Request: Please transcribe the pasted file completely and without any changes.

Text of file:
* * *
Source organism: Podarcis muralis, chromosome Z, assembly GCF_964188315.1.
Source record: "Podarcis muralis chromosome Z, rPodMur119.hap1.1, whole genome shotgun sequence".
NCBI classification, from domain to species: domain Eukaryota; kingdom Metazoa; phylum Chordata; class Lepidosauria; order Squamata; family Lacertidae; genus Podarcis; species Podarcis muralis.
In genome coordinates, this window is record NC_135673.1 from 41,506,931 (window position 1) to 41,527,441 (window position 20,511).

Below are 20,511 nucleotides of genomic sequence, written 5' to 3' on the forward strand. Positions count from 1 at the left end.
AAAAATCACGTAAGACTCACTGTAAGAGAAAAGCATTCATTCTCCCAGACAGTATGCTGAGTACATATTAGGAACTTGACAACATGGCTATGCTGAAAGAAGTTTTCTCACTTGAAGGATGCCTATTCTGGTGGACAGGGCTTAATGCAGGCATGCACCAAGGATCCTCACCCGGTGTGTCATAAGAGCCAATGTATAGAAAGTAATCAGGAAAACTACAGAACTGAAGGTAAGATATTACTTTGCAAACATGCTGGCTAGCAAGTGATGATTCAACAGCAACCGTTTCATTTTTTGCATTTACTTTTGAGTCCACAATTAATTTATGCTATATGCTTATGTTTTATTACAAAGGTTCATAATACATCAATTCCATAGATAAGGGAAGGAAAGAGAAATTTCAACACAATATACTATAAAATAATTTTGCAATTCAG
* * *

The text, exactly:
Source organism: Podarcis muralis, chromosome Z, assembly GCF_964188315.1.
Source record: "Podarcis muralis chromosome Z, rPodMur119.hap1.1, whole genome shotgun sequence".
NCBI classification, from domain to species: domain Eukaryota; kingdom Metazoa; phylum Chordata; class Lepidosauria; order Squamata; family Lacertidae; genus Podarcis; species Podarcis muralis.
In genome coordinates, this window is record NC_135673.1 from 41,506,931 (window position 1) to 41,527,441 (window position 20,511).

Below are 20,511 nucleotides of genomic sequence, written 5' to 3' on the forward strand. Positions count from 1 at the left end.
AAAAATCACGTAAGACTCACTGTAAGAGAAAAGCATTCATTCTCCCAGACAGTATGCTGAGTACATATTAGGAACTTGACAACATGGCTATGCTGAAAGAAGTTTTCTCACTTGAAGGATGCCTATTCTGGTGGACAGGGCTTAATGCAGGCATGCACCAAGGATCCTCACCCGGTGTGTCATAAGAGCCAATGTATAGAAAGTAATCAGGAAAACTACAGAACTGAAGGTAAGATATTACTTTGCAAACATGCTGGCTAGCAAGTGATGATTCAACAGCAACCGTTTCATTTTTTGCATTTACTTTTGAGTCCACAATTAATTTATGCTATATGCTTATGTTTTATTACAAAGGTTCATAATACATCAATTCCATAGATAAGGGAAGGAAAGAGAAATTTCAACACAATATACTATAAAATAATTTTGCAATTCAG